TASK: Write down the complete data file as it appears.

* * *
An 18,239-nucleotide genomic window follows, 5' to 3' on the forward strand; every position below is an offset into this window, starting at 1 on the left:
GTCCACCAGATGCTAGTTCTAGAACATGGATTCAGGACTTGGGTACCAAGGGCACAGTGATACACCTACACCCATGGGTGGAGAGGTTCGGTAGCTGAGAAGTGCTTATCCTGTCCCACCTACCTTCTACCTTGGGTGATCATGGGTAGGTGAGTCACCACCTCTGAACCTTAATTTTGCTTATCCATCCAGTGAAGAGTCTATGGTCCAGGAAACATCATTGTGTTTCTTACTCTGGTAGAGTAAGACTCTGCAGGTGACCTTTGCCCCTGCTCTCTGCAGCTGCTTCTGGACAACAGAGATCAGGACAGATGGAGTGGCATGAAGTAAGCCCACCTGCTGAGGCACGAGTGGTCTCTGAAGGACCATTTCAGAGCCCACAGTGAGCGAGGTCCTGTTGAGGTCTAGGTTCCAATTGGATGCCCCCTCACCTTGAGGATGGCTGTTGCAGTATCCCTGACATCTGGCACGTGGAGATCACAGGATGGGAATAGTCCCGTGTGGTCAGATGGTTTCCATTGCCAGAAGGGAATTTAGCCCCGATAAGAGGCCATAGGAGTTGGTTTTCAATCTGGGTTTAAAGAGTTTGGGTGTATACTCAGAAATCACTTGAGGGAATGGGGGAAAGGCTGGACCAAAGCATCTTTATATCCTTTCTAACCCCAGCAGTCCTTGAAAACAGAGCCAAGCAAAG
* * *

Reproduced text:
An 18,239-nucleotide genomic window follows, 5' to 3' on the forward strand; every position below is an offset into this window, starting at 1 on the left:
GTCCACCAGATGCTAGTTCTAGAACATGGATTCAGGACTTGGGTACCAAGGGCACAGTGATACACCTACACCCATGGGTGGAGAGGTTCGGTAGCTGAGAAGTGCTTATCCTGTCCCACCTACCTTCTACCTTGGGTGATCATGGGTAGGTGAGTCACCACCTCTGAACCTTAATTTTGCTTATCCATCCAGTGAAGAGTCTATGGTCCAGGAAACATCATTGTGTTTCTTACTCTGGTAGAGTAAGACTCTGCAGGTGACCTTTGCCCCTGCTCTCTGCAGCTGCTTCTGGACAACAGAGATCAGGACAGATGGAGTGGCATGAAGTAAGCCCACCTGCTGAGGCACGAGTGGTCTCTGAAGGACCATTTCAGAGCCCACAGTGAGCGAGGTCCTGTTGAGGTCTAGGTTCCAATTGGATGCCCCCTCACCTTGAGGATGGCTGTTGCAGTATCCCTGACATCTGGCACGTGGAGATCACAGGATGGGAATAGTCCCGTGTGGTCAGATGGTTTCCATTGCCAGAAGGGAATTTAGCCCCGATAAGAGGCCATAGGAGTTGGTTTTCAATCTGGGTTTAAAGAGTTTGGGTGTATACTCAGAAATCACTTGAGGGAATGGGGGAAAGGCTGGACCAAAGCATCTTTATATCCTTTCTAACCCCAGCAGTCCTTGAAAACAGAGCCAAGCAAAG